Our inaugural issue as coeditors of The Hare represents a new direction towards something old. Under the guidance of the journal’s co-founders, Jeremy Lopez and Paul Menzer, The Hare was created to feature brief, provocative essays and reviews of older scholarship, seeking to incite dialogue in that liminal space between copy-room conversation and thirty-five-page peer-reviewed publication. As incoming co-editors, we are reshaping The Hare’s mission to feature exclusively untimely reviews of “old” scholarship and performances–though we will now foster the untimely within the artistic community, as well, publishing future-looking pieces calling for unheard-of productions in early modern drama. We would like to express our deepest appreciation to Jeremy and Paul for creating such an outstanding forum for scholarly exchange.
This issue of the The Hare features untimely reviews of old scholarship and very old performances. Despite their formal differences, however, each of these reviews shares an investment in some version of the “collateral.” Jean Howard’s review of Richard Halpern’s The Poetics of Primitive Accumulation focuses on the potential this text still has to make us rethink literature’s relationship to the forms of collateral damage perpetrated on capitalism’s accumulated reserves of working bodies. Founding editors Jeremy Lopez and Paul Menzer each offer up the playful fantasy of in-period critical reviews of original early modern performances, focusing on collateral relations with audiences and characters. Lopez’s in-period review of John Fletcher’s The Faithfull Shepherdess laments the fact that its Blackfriars audience set this complex play aside, though its pastoral/allegorical mode is admittedly on the outer limits of fashionable theater at the time. Menzer’s review of Anthony Wadeson’s Look About You sighs with relief that Wadeson has finally achieved theatrical facility, through the character Red Cap’s running in place, co-lateral or side-by-side, with the main characters. Menzer suggests his stutter-stepping language renders Red Cap uniquely incapable of disguise and yet supremely imitable, in a play full of cloaked identities.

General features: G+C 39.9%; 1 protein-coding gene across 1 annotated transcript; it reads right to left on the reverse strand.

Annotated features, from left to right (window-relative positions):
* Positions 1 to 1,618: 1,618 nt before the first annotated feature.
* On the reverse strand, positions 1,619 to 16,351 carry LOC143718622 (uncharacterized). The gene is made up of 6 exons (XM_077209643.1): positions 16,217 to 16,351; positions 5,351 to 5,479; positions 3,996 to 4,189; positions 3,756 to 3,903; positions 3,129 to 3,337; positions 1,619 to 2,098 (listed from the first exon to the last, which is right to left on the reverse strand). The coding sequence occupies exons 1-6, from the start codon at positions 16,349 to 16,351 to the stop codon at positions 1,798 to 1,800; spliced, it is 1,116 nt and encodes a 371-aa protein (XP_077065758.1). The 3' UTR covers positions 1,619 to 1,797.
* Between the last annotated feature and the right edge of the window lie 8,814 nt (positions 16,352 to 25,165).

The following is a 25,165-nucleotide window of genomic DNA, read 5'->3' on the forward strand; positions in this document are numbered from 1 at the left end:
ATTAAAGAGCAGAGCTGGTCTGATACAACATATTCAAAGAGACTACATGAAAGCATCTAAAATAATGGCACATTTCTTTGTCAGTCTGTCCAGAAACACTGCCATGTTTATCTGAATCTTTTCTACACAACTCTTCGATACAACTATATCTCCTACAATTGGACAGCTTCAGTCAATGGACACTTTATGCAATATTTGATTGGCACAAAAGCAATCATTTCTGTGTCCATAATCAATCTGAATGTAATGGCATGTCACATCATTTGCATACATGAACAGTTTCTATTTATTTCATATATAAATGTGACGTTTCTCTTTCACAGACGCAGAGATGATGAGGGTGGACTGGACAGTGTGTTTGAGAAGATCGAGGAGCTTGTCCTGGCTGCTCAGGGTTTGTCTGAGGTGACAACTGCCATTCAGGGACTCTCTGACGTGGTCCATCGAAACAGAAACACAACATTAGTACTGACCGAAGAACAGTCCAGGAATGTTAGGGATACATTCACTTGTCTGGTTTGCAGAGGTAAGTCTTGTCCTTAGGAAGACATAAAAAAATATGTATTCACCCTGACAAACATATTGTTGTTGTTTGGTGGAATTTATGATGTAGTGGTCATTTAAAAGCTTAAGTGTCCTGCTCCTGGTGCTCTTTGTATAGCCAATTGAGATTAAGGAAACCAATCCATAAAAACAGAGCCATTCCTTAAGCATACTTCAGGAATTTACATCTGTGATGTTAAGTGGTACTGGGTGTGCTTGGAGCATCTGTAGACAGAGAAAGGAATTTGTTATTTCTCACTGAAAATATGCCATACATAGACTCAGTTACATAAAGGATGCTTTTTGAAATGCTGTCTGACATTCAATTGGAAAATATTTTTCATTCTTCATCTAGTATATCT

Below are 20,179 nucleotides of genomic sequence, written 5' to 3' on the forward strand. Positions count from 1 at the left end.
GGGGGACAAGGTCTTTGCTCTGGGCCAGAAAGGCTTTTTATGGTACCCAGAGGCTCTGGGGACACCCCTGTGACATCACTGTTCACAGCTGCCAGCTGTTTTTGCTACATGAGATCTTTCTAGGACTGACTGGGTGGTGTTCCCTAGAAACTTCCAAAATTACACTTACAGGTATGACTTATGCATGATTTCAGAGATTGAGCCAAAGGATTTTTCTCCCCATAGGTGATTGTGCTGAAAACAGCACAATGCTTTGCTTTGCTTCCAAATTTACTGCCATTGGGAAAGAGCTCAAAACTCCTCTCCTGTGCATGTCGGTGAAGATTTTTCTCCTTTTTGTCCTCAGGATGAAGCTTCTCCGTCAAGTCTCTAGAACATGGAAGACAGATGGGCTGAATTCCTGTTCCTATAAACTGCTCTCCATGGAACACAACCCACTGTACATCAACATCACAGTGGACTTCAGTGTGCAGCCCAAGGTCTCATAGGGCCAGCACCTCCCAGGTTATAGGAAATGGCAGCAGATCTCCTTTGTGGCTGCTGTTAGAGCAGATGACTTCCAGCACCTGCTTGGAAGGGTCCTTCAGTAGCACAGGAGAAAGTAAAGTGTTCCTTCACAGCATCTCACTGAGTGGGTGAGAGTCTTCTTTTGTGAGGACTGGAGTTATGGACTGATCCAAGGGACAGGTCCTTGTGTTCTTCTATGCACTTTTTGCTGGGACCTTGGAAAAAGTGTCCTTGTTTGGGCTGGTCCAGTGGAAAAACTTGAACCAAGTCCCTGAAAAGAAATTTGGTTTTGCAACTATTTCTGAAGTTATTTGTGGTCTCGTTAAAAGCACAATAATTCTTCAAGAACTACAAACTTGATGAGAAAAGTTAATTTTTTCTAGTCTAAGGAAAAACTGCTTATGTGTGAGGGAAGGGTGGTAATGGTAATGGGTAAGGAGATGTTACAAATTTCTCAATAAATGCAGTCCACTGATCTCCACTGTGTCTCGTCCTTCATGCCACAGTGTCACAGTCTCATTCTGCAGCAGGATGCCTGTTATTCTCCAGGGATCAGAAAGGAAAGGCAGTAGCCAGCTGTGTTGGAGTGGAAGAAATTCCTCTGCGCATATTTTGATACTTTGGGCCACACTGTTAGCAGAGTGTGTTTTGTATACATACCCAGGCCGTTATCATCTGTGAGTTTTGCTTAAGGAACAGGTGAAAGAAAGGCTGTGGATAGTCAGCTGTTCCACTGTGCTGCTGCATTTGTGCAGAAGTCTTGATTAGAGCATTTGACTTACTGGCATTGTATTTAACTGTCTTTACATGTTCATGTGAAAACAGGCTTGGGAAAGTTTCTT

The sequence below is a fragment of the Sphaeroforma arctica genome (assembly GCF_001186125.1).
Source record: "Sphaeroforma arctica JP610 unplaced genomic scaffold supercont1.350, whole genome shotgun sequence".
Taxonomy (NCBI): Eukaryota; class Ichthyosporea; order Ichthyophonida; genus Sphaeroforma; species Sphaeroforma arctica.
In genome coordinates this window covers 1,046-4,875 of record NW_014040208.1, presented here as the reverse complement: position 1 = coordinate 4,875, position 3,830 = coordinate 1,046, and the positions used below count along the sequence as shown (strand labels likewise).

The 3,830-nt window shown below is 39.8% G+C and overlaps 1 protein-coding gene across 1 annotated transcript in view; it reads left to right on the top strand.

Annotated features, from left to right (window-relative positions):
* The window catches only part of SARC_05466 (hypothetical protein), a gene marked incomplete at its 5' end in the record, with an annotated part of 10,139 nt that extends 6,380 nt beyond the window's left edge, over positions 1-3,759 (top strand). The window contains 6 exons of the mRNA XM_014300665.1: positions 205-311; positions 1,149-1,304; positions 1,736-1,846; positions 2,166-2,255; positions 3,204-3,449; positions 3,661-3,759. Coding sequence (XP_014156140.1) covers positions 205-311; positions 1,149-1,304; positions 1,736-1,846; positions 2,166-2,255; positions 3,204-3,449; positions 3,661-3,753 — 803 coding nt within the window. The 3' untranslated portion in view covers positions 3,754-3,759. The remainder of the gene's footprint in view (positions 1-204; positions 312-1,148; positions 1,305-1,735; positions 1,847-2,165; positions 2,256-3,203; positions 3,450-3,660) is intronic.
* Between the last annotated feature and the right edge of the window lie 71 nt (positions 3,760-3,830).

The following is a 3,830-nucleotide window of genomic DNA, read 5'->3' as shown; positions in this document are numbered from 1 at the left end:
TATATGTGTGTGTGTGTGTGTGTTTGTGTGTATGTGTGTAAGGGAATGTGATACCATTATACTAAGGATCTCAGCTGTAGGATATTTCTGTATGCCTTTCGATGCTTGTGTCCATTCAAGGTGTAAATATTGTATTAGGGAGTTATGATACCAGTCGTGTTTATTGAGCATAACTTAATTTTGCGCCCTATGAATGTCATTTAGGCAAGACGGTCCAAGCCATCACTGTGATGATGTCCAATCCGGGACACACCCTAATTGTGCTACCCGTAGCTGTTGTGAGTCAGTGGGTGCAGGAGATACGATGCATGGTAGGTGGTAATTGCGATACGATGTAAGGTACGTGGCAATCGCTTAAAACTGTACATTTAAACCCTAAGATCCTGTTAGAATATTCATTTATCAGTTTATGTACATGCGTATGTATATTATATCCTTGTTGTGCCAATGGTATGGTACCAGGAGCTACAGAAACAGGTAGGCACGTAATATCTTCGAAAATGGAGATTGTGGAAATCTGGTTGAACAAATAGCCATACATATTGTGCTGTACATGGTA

We are excited to publish such timely untimely reviews in early modern scholarship and performance, as each in their own way encourages us to continue to think anew the collateral effects of any regime of interpretation.
William Casey Caldwell